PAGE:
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http://www.popularmechanics.com/science/health/med-tech/roller-coaster-hearing-loss?src=rss

 

Roller Coasters and Hearing Loss: It's Not the Noise

Some nausea, a little dizziness and a fast-beating heart—these are the things we expect when we stagger out of the seats of a roller coaster. But as the g-forces and adrenalin levels skyrocket, will increased risks of injury also be part of the experience?

 

A group of physicians from Henry Ford Hospital think so. According to a recent case study of a 24-year old who turned his head to talk to his girlfriend just as the roller coaster plummeted, modern roller coasters may be linked to a common ear injury.

 

When the physicians from Henry Ford Hospital in Detroit peered into the patient's ear, they saw major bruising of his ear canal and ear drum, known as barotrauma. Such symptoms are commonly seen in patients who experience hard and fast changes in external air pressure relative to the pressure further inside their ear, such as scuba divers, or IED blast survivors.

 

"We were really surprised by the damage we saw," says Samer Al-khudari, an ear nose and throat surgeon at Henry Ford Hospital. "As the roller coaster technology continues to advance, the concern is that if we're seeing these injuries now then what can we expect to see in the future?" He and Kathleen L. Yaremchuk, Chair of the Dept. of Otolaryngology at Henry Ford Hospital are presenting their case study at the Triologocial Society's 113th Annual Meeting in Las Vegas on April 30th.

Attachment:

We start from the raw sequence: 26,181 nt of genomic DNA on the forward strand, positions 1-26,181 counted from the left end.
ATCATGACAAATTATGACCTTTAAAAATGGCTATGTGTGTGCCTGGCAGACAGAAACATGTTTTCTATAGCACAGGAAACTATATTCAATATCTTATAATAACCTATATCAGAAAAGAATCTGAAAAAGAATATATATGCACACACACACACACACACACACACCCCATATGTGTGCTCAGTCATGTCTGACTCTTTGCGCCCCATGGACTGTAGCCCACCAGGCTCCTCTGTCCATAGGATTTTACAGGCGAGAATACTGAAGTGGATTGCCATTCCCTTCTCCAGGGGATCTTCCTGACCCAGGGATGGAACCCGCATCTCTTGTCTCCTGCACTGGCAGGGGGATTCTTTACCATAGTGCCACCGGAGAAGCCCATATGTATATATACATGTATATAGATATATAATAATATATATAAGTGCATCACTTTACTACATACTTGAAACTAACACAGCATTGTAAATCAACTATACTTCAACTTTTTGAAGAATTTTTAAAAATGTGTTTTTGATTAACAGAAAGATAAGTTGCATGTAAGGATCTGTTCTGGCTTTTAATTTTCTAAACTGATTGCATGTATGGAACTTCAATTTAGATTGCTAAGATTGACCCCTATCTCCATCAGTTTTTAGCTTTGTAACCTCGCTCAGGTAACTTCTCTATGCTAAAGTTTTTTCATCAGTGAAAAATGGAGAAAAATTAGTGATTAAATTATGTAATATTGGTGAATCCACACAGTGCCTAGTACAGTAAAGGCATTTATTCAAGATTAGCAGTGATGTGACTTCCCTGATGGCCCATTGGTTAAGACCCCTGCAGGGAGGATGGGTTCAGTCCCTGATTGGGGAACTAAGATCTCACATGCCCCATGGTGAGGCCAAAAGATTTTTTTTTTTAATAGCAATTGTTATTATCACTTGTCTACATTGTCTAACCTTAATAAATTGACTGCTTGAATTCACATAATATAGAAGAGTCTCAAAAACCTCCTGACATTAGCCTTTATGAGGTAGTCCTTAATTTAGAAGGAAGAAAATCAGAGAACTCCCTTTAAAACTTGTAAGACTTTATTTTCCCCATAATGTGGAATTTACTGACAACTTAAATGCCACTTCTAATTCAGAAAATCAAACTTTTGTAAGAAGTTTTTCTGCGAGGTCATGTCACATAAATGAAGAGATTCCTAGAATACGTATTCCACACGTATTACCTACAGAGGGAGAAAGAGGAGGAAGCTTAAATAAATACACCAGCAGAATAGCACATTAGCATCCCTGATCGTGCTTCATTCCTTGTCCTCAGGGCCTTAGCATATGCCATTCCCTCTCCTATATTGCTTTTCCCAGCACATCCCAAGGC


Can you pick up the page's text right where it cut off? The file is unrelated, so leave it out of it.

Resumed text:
The faster the ride moves and the larger the change in altitude, the higher the force that is applied to the ear, Al-khudari says. So when his patient turned his head to the left as the coaster fell, all that air pressure funneled into his right ear canal, striking his ear drum with a force of 0.6 PSI (or pounds per square inch) or about 180 decibels according to his calculations.

 

In short, his right ear was assaulted by sound pressure levels equivalent to those emitted by a rocket engine or the world's largest subwoofer, the MTX Jackhammer.

 

"We're recommending that you ride roller coasters with your head forward, as they're meant to be ridden," Al-khudari says. "If you're having ear problems it might not be a bad idea to get them checked out." In this particular case, the patient's barotraumas had healed within 72 hours.

 

Roller coasters have come a long way since their humble beginnings as ice slides in Russia 400 years ago. The particular coaster that this patient rode reached speeds of 120 mph within four seconds. Ferrari World's hydraulically launched F1 Coaster, currently under construction in Abu Dhabi, claims to reach 149 mph, making it the fastest in the world.